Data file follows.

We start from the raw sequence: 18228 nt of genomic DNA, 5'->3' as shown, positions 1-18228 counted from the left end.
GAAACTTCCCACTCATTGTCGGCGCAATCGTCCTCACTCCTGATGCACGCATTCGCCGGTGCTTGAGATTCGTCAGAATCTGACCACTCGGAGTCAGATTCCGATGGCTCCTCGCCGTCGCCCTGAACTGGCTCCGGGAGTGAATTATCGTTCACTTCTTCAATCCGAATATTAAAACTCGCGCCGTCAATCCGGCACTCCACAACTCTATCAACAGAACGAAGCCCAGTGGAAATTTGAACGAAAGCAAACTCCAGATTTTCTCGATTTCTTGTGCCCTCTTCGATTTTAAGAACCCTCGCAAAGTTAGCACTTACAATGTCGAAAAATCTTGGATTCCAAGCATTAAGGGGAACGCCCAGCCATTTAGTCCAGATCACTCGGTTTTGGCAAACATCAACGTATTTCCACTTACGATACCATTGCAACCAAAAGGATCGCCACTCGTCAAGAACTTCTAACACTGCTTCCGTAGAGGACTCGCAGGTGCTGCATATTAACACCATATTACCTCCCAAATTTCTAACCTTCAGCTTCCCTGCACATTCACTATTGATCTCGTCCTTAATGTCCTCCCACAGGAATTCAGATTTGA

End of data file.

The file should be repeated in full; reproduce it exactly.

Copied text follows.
We start from the raw sequence: 18228 nt of genomic DNA, 5'->3' as shown, positions 1-18228 counted from the left end.
GAAACTTCCCACTCATTGTCGGCGCAATCGTCCTCACTCCTGATGCACGCATTCGCCGGTGCTTGAGATTCGTCAGAATCTGACCACTCGGAGTCAGATTCCGATGGCTCCTCGCCGTCGCCCTGAACTGGCTCCGGGAGTGAATTATCGTTCACTTCTTCAATCCGAATATTAAAACTCGCGCCGTCAATCCGGCACTCCACAACTCTATCAACAGAACGAAGCCCAGTGGAAATTTGAACGAAAGCAAACTCCAGATTTTCTCGATTTCTTGTGCCCTCTTCGATTTTAAGAACCCTCGCAAAGTTAGCACTTACAATGTCGAAAAATCTTGGATTCCAAGCATTAAGGGGAACGCCCAGCCATTTAGTCCAGATCACTCGGTTTTGGCAAACATCAACGTATTTCCACTTACGATACCATTGCAACCAAAAGGATCGCCACTCGTCAAGAACTTCTAACACTGCTTCCGTAGAGGACTCGCAGGTGCTGCATATTAACACCATATTACCTCCCAAATTTCTAACCTTCAGCTTCCCTGCACATTCACTATTGATCTCGTCCTTAATGTCCTCCCACAGGAATTCAGATTTGA